Uranium or plutonium? , The Korea Times, By Andrei Lankov”….. It makes a big difference whether they test a plutonium device, as they have done twice before, or if this time we will see the first test of a uranium one. There is a major difference between the two.
How the US and Israel are Shredding the NPT, The Real Nuclear Outlaws CounterPunch, by CARL BOGGS, 5 April 12, While United States and Israeli leaders, duly assisted by a warmongering media, ramp up war talk against Iran, two troublesome pieces of information are ritually ignored. First, even American intelligence reports conclude that Iran is not close to building a nuclear-weapons program. Second, it is the U.S. and Israel – not Iran – that stand in flagrant violation of the Nuclear Non-Proliferation Treaty (NPT). The real nuclear outlaws are located in Washington and Tel Aviv rather than in Tehran. Read more »
No Go On A Nuclear-Powered Unmanned Aerial Vehicle? http://blogs.ottawacitizen.com/2012/03/25/no-go-on-a-nuclear-powered-unmanned-aerial-vehicle/ Ottawa Citizen, David Pugliese, March 25, 2012. There have been a number of articles lately about the U.S. developing a new unmanned aerial vehicle in secret. Dave Majumdar, at Air Force Times, recently had an article about how the U.S. Air Force’s decision to postpone development of a next generation unmanned combat aircraft suggests that service might be developing something else in the “black world.”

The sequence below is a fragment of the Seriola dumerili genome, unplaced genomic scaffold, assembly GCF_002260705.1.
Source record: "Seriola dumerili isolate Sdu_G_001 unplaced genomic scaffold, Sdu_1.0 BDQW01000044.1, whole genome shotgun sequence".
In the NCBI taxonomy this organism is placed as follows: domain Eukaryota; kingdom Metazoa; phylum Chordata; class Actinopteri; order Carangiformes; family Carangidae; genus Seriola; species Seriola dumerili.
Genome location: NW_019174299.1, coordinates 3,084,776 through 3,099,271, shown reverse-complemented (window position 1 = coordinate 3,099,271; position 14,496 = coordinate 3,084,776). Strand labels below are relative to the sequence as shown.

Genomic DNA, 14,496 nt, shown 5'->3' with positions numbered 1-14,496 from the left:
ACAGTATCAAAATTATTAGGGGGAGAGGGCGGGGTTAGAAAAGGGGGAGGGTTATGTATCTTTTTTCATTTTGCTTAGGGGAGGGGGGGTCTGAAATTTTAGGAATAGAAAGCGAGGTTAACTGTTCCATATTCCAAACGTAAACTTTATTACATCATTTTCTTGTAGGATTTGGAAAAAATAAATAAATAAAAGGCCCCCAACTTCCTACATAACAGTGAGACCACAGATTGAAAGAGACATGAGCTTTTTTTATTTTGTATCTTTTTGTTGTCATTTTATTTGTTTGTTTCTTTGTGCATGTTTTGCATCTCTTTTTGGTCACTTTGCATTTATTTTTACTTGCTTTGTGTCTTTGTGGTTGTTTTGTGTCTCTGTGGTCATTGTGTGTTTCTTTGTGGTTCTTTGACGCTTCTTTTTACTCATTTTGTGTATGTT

The article quoted USAF intelligence chief Lt.-Gen. Larry James who said that there is no immediate need for a next generation replacement for the General Atomics MQ-9 Reaper. And the Predator-C Avenger UAV the USAF is buying will be used only as a test plane, he added. Those comments have started speculation among some analysts that the U.S. already has plans for an advanced UAV to be built in secret….but others say the Pentagon will make due with the current systems.
Then the Federation of American Scientists had this last week:
A certain technology that could extend the mission duration and capabilities of unmanned aerial vehicles (UAVs) was favorably assessed last year by scientists at Sandia National Laboratories and Northrop Grumman Systems Corporation. But they concluded regretfully that “current political conditions will not allow use of the results.”
The assessment was carried out to explore the feasibility of next generation UAVs. The objective was “to increase UAV sortie duration from days to months while increasing available electrical power at least two-fold,” according to a June 2011 Sandia project summary.